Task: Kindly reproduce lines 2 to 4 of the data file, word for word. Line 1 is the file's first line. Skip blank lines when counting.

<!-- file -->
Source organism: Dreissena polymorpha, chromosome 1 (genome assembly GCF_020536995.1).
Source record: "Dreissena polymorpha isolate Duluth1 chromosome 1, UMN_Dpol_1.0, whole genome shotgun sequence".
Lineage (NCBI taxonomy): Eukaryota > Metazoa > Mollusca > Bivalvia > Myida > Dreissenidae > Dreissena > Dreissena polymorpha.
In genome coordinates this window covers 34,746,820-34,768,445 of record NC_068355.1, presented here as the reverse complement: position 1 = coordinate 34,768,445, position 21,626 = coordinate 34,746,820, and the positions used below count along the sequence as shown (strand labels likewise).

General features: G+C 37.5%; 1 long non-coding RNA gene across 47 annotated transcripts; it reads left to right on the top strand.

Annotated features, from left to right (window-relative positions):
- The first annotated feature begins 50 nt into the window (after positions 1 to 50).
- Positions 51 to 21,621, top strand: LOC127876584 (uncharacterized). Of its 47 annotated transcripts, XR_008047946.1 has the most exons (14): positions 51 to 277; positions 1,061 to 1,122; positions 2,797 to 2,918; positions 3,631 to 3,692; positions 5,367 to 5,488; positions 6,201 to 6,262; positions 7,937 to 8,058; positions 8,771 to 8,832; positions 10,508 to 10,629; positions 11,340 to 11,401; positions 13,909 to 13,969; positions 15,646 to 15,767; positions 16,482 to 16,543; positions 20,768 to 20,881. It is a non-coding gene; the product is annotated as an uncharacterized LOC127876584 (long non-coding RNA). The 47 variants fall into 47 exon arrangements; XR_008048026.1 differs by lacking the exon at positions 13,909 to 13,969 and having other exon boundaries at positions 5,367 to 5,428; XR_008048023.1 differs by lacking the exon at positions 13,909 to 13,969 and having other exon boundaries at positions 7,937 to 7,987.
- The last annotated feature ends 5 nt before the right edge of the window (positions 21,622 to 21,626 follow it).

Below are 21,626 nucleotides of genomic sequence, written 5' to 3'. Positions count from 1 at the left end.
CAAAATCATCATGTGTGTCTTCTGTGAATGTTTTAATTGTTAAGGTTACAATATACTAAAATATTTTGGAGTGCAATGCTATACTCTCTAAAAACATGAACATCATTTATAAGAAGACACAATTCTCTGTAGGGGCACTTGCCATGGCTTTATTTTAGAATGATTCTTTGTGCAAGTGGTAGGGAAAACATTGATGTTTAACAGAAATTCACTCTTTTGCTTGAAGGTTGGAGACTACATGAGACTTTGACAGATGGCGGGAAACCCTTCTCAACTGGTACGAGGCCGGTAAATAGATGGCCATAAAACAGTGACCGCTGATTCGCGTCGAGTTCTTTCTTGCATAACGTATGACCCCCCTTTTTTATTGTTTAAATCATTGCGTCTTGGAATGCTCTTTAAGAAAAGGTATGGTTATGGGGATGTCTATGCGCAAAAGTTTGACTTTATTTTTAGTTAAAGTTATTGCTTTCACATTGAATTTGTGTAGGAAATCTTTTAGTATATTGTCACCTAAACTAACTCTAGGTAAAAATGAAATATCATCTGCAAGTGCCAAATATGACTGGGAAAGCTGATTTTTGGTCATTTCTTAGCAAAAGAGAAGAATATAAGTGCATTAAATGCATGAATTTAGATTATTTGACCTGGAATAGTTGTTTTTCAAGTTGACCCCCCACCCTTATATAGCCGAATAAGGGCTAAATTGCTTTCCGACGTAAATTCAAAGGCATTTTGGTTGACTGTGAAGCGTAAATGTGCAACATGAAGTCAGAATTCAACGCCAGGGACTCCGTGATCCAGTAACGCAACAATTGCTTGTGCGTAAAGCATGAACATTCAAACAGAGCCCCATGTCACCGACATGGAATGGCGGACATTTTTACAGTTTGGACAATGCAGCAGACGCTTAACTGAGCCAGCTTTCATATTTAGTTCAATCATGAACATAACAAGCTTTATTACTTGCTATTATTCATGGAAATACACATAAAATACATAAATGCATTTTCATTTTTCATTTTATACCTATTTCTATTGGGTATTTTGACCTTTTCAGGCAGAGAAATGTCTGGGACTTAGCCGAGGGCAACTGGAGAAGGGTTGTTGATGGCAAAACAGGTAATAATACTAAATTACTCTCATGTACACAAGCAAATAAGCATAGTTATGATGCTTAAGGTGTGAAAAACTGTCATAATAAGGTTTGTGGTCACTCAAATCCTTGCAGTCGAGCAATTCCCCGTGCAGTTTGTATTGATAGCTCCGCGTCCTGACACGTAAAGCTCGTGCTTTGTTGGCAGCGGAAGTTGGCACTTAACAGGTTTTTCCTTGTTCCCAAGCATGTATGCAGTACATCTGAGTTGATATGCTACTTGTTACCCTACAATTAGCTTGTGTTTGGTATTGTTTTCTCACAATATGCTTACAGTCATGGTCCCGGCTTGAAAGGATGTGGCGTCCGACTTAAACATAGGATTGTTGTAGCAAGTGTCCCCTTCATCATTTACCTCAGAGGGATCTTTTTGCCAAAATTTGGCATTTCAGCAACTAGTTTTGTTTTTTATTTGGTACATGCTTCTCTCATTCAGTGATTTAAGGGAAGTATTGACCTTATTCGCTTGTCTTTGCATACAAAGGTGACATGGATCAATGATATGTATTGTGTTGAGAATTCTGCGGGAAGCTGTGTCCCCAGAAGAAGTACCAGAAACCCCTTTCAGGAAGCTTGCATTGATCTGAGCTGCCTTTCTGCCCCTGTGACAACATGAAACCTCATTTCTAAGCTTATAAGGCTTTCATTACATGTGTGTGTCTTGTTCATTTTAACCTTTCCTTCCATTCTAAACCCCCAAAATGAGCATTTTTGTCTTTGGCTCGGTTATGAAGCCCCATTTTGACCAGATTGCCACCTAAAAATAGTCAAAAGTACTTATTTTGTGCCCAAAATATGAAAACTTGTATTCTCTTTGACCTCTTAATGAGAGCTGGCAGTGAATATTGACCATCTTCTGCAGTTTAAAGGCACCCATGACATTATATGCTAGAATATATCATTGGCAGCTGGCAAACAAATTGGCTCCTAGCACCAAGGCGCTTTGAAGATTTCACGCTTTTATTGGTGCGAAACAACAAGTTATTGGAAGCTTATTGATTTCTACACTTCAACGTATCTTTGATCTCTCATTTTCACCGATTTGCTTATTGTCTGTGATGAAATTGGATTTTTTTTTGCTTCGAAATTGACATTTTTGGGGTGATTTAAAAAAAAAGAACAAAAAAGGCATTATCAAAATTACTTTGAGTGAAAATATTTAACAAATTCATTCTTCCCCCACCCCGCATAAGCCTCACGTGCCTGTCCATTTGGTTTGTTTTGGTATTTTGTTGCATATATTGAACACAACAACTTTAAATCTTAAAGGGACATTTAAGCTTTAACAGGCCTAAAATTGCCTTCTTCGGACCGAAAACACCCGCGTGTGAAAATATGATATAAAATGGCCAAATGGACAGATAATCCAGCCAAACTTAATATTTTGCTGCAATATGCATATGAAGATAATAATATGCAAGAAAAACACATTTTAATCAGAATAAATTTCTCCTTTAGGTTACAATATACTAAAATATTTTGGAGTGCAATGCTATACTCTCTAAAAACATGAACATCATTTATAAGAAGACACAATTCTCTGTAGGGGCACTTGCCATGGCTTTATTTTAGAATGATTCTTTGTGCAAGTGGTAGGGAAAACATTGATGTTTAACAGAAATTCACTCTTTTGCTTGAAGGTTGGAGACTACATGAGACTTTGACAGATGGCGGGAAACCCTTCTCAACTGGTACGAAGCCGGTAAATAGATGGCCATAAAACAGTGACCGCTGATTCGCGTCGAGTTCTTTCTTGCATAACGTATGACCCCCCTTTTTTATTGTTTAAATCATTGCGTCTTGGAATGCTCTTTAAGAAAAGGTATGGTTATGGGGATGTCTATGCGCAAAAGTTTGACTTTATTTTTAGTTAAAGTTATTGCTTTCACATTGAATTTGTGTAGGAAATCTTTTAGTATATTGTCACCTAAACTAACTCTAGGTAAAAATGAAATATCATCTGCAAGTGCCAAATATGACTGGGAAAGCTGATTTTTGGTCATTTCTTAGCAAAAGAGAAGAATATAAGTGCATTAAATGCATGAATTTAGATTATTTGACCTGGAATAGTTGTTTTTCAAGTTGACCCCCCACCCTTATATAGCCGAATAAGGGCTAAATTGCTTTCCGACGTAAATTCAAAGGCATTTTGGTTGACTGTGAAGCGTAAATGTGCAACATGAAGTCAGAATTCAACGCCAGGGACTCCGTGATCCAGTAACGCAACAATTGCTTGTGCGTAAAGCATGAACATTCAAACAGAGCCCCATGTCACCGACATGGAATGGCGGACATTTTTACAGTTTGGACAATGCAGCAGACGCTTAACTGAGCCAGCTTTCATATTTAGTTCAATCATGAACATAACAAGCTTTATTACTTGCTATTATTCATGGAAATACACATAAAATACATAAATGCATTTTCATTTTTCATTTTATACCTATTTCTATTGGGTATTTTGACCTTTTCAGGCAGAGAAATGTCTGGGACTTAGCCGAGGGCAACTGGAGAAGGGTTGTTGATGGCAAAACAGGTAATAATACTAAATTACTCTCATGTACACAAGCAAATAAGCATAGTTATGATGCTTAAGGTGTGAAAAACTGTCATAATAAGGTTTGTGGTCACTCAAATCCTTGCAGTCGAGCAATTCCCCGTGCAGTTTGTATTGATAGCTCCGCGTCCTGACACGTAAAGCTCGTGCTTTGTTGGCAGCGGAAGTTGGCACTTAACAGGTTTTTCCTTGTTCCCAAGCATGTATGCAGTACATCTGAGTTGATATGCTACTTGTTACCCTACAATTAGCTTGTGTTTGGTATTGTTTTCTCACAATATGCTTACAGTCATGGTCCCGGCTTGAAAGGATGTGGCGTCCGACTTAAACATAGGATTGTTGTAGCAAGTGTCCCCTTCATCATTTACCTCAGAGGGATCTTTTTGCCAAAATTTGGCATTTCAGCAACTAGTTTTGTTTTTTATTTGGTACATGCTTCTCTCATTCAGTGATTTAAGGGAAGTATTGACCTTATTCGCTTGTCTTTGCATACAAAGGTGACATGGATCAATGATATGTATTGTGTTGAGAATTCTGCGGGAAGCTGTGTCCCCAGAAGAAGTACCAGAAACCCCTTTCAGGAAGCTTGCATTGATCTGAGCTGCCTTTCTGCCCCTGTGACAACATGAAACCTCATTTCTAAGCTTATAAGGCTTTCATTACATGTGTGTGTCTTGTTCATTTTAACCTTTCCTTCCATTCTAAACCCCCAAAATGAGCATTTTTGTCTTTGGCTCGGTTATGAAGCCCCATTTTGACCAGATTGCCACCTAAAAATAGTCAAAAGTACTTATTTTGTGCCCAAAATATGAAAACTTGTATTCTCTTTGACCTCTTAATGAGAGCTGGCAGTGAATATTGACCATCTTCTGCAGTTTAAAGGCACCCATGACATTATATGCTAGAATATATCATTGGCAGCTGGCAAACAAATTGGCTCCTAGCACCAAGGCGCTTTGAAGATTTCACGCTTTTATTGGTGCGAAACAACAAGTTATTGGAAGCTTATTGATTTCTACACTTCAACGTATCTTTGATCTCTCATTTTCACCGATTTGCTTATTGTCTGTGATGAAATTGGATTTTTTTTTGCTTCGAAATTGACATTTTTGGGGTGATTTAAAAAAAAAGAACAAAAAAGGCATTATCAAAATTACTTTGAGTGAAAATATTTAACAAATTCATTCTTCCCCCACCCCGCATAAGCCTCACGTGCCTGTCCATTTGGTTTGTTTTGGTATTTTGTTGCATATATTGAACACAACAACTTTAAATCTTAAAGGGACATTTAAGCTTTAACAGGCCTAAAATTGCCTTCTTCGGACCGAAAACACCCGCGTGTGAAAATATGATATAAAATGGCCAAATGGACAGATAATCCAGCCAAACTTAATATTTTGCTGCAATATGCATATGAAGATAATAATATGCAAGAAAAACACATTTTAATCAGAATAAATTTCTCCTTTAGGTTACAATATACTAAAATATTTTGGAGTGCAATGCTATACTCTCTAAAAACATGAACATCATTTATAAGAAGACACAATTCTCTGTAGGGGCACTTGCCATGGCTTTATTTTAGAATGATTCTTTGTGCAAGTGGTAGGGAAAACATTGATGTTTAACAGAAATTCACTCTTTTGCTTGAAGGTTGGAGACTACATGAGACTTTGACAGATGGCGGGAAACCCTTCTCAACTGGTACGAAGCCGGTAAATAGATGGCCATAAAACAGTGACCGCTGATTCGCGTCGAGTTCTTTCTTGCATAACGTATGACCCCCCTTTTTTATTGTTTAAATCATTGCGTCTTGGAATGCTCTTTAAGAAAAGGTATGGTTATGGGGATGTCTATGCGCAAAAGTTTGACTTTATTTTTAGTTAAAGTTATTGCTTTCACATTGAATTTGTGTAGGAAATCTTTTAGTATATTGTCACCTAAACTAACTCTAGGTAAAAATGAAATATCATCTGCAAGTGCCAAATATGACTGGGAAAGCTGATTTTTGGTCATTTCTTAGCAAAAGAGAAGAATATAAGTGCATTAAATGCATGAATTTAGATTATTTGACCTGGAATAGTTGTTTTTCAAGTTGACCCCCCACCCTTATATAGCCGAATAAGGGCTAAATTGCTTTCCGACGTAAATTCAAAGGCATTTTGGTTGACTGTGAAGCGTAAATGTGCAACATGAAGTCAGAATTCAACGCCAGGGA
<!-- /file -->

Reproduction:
Source record: "Dreissena polymorpha isolate Duluth1 chromosome 1, UMN_Dpol_1.0, whole genome shotgun sequence".
Lineage (NCBI taxonomy): Eukaryota > Metazoa > Mollusca > Bivalvia > Myida > Dreissenidae > Dreissena > Dreissena polymorpha.
In genome coordinates this window covers 34,746,820-34,768,445 of record NC_068355.1, presented here as the reverse complement: position 1 = coordinate 34,768,445, position 21,626 = coordinate 34,746,820, and the positions used below count along the sequence as shown (strand labels likewise).